How to replace regex by template with semantic level "Unicode scalar"

I would like to do something like this:

let result = "a\u{0358}".replace(
    regex: try! Regex(#"([a-z])\x{0358}"#),
    withTemplate: try! Regex(#"$1\x{0307}"#),
    semanticLevel: .unicodeScalar

In this example "a͘" would change to "ȧ".

So I would like to replace regex matches by a template using the "unicode scalar" semantic level where I am able to replace e.g. specific combining characters. (The example above is artificial and no real case, but I really need to do replacements of this kind.) And it should work on macOS, Linux, and Windows.

I could not find out how this could currently be possible. Any help would be welcome, thanks.

If I understand your goal correctly, this seems to work for me:

let regex = #/([a-z])\x{0358}/#.matchingSemantics(.unicodeScalar)
let input = "a\u{0358}"
let result = input.replacing(regex) { match in

(I only tested on macOS, but the Regex APIs should be available on all platforms, right?)

1 Like

Thanks, your code works (tested on macOS and on Windows). I need to use replacement expressions of the form "...$1...$2...", but I can replace those $1 in the expression myself.

As far as I know, Swift doesn't provide APIs for replacing a regex with a pattern string where patterns such as "$1" evaluate to matched groups.

Maybe somebody has already written such an API on top of the Regex APIs, but I'm not aware of anything.

It does work with "...".replacingOccurrences(of: regex, with: theReplacement, options: .regularExpression, range: nil) so it seems strange to me that Swift does not provide it in "our" case. It seems some nice convenience methods are missing here in the library, they would make it easier.

Here's a quick and dirty solution that implements replacement patterns of the form "$1" on top of the Regex APIs:

extension RangeReplaceableCollection where SubSequence == Substring {
    func replacing(
        _ regex: some RegexComponent,
        withPattern replacementPattern: String,
        maxReplacements: Int = .max
    ) -> Self {
        let numberedGroupRegex = #/\$([0-9]+)/#
        return self.replacing(regex, maxReplacements: maxReplacements) { match in
            let typeErasedMatch: Regex<AnyRegexOutput>.Match = .init(match)
            return replacementPattern.replacing(numberedGroupRegex) { groupMatch in
                let groupNumber = Int(groupMatch.output.1)!
                let replacement = typeErasedMatch[groupNumber].substring!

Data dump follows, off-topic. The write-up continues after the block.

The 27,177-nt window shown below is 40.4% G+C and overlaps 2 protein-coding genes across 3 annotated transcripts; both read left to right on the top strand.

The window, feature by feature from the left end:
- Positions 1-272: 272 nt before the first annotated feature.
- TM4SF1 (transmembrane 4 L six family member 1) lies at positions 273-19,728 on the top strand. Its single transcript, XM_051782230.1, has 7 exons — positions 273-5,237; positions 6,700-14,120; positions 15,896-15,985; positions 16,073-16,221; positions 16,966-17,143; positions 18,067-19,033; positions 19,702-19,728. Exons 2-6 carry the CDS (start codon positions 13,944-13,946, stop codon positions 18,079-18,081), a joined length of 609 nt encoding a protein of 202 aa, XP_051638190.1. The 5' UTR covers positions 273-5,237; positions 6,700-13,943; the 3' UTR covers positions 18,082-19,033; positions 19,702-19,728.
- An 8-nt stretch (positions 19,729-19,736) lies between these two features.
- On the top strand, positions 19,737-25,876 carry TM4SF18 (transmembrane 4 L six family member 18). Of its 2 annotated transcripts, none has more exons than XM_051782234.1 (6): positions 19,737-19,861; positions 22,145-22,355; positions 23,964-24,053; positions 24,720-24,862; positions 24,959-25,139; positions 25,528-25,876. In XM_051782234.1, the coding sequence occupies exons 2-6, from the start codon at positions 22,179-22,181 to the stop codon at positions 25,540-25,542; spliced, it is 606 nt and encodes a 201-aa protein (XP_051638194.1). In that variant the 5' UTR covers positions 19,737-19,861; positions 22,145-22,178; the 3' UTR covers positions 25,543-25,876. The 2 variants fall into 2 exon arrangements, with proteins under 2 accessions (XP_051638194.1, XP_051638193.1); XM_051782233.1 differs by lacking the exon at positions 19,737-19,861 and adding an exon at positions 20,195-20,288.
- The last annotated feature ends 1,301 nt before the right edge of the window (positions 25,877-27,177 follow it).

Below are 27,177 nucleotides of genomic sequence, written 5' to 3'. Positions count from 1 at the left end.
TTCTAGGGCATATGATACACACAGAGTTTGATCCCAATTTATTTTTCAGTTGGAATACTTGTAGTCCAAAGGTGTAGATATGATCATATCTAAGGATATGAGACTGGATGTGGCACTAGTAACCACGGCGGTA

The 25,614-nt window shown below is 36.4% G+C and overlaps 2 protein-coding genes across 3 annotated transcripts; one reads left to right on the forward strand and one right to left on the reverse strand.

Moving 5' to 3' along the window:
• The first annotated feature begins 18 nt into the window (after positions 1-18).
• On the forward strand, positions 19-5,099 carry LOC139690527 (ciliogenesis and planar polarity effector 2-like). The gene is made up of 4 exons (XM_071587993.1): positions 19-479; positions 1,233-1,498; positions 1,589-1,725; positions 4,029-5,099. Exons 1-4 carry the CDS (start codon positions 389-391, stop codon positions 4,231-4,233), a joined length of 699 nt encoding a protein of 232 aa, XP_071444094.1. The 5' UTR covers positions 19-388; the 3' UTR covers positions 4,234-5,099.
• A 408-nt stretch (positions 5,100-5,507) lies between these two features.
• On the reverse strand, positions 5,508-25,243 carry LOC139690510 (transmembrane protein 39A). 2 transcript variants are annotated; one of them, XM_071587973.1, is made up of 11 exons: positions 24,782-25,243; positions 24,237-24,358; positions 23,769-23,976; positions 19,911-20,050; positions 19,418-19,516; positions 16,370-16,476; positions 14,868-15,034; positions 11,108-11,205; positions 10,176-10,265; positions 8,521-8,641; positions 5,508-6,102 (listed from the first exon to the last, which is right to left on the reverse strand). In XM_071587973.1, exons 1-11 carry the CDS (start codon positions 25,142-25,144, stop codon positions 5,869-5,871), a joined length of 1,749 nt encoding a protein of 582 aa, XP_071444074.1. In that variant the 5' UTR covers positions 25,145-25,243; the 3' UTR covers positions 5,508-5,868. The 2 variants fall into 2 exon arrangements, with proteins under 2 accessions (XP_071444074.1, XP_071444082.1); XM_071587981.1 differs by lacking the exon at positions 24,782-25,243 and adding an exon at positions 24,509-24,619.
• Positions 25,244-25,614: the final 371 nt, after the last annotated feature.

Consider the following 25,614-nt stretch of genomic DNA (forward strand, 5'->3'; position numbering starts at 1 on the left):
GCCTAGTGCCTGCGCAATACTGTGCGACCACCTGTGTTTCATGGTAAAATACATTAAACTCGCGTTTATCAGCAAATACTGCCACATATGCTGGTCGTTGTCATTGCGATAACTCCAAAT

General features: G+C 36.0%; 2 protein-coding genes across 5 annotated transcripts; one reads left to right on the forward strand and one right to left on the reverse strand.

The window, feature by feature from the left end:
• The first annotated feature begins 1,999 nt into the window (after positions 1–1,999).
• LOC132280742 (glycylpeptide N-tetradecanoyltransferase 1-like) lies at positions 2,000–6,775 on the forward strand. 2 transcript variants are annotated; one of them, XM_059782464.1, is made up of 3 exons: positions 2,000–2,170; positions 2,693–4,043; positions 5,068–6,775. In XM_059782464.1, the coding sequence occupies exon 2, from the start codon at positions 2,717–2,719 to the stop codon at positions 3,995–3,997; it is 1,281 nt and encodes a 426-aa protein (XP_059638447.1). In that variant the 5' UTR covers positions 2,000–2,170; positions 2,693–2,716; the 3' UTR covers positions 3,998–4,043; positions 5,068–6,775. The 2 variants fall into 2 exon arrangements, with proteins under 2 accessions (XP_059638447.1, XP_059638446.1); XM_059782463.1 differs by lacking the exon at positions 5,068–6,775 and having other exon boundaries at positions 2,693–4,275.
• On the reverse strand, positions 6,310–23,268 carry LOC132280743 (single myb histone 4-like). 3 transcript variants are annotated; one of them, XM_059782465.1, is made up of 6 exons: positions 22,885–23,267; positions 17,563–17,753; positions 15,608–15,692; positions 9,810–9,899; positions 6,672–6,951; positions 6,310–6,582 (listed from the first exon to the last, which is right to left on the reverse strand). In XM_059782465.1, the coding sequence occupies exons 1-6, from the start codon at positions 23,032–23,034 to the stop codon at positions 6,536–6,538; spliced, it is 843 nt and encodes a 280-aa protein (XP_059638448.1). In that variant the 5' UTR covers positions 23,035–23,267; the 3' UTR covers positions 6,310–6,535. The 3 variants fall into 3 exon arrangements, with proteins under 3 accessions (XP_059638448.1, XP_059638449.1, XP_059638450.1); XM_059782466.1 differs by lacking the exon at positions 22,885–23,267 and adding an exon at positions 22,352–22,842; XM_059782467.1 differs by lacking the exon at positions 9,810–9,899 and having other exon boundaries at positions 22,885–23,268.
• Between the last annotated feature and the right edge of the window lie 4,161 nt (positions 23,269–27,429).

return replacement

let input = "a\u{0358}"
let regex = #/([a-z])\x{0358}/#.matchingSemantics(.unicodeScalar)
let result = input.replacing(regex, withPattern: "$1\u{0357}")

Very much experimental, untested, and possibly not a great solution, but it seems to be working for your use case. Note that the function will crash if the replacement pattern refers to a non-existent group, such as "$2" in the example.


Wow, cool, thank you very much!

1 Like

Just as a note: I made an according macro.

1 Like

Interesting. And by making this a macro that replaces "$1" with "\(match.output.1)" at compile time, you can make sure that no non-existent groups can be used, did I get that right? Are there other benefits to making this a macro?

On the flip side, you lose the ability to generate the pattern string programmatically at runtime, right?

With non-existing groups it does not compile, but with a little list of unclear error messages, so no perfect behaviour at this point. (This is different from the cases where in the macro itself you are throwing errors yourself, where the user of the macro then gets nice error messages.)

Should be faster.

With the RegexWithCharacterClasses macro I am using many character classes defined there (the classes that can be used in standard regex expressions do not suffice for my needs), together without those macros this was slowing down my according applications, so I hope (and think) that I am good again at the efficiency side.


Question: I am using autoreleasepool (and the AutoreleasepoolShim) where I am doing the replacement of the $1, $2, … because this was necessary for some older replace-methods, I am not sure if it is still necessary for these newer methods (and in the future should generally not be necessary with the new Foundation). Does anyone know more? Thanks.

1 Like

I almost certain it's not necessary. Native Swift objects don't have the concept of autoreleasing, and the new Regex engine is fully implemented in Swift.

The older regex APIs that String inherits from its automatic bridging to NSString create Objective-C objects under the hood (on Apple platforms), so an autorelease pool may make sense for these, e.g. if you're calling such an API over and over in a loop.

1 Like

Note: I asked about an implementation issue in a separate topic.